I didn’t have to worry about such calamities because I got invisible braces, which go by the brand name Invisalign and are made of clear plastic, unlike traditional braces that look like tracks on Metro-North or the Long Island Rail Road.

During my time at Stony Brook, I was in the capable and always gloved hands of three orthodontic residents: Dr. Ben Murray, Dr. Michael Sheinis and, of course, Dr. Shinmachi. All of them deserve to win the Nobel Prize, not just for being able to shut me up for extended periods, but also for being brave enough to work in a vast and forbidding place that resembles the Grand Canyon with molars.

Dr. Murray, who was originally assigned to my case, graduated after two years of working on me. He was replaced by Dr. Sheinis, who also graduated after a couple of years of treating me.

Dr. Shinmachi took over for the final year of my treatment and finished what turned out to be a beautiful job.

“I’m like the last runner in a relay race,” she told me during my final appointment. “Dr. Sheinis handed me the baton and I took it over the finish line.”

“It’s a good thing you didn’t put the baton in my mouth,” I said. “There’s plenty of room for one.”

Dr. Shinmachi was far too kind to agree, so she smiled (showing off perfect teeth) and said, “I’m going to give you a retainer.”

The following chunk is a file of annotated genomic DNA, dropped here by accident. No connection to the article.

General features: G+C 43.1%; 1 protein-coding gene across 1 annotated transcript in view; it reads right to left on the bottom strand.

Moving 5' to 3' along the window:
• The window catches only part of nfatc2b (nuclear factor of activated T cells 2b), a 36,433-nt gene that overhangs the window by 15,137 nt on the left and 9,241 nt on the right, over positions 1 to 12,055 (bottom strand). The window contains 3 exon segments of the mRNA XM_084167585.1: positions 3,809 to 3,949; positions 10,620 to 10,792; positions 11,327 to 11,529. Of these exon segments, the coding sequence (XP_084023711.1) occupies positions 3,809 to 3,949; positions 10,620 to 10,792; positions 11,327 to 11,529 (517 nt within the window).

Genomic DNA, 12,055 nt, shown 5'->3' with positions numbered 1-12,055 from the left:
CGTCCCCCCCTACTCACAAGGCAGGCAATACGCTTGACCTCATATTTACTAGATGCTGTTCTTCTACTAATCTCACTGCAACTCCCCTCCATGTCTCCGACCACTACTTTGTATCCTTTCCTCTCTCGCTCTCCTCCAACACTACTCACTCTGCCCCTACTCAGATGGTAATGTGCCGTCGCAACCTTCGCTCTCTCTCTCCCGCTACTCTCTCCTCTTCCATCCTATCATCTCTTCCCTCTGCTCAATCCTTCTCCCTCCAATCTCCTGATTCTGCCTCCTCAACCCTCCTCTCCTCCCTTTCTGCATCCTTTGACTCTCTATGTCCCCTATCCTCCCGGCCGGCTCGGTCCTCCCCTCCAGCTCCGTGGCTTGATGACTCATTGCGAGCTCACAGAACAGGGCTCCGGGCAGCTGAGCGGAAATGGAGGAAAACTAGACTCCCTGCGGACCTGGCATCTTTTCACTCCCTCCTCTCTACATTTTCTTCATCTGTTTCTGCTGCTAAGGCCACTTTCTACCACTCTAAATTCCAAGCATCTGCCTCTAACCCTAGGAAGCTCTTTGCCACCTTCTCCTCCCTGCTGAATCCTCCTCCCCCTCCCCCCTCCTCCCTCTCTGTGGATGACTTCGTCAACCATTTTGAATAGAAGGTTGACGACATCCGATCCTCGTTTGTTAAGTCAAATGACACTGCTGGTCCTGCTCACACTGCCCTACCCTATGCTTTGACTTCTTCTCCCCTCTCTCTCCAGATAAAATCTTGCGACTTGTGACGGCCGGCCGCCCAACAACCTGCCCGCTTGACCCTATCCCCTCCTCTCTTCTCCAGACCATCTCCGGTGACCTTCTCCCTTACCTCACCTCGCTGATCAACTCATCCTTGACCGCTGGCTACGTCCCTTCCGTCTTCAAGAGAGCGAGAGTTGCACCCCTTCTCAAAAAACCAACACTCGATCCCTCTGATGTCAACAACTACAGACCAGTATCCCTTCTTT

“I’m not a lawyer,” I said, “but I’ve been admitted to many bars. And I could use the extra money.”

Dr. Shinmachi was talking about the clear, braces-like trays that would hold my teeth in place now that I was done with my Invisalign treatment.

“You can wear them at night while you’re sleeping,” she said.

“During the day I like to sleep at my desk,” I replied. “Can I wear them at work?”

“Sure,” said Dr. Shinmachi, adding that my other retainer, the mandibular one, will prevent my bottom teeth from relapsing.

“I call it gold bling,” she said.

“Should I go to a jewelry store to have it appraised?” I asked.

“You could,” she said. “Just don’t try to hock it.”

“Do you think my wife would like it?” I wondered.

“Yes,” Dr. Shinmachi answered. “But it’s not the kind of thing you’d want to get her for her birthday.”

“I’ll buy her a piece of jewelry that people can see,” I said with my nice new smile. “And I’ll put my money where my mouth is.”
Copyright 2013 by Jerry Zezima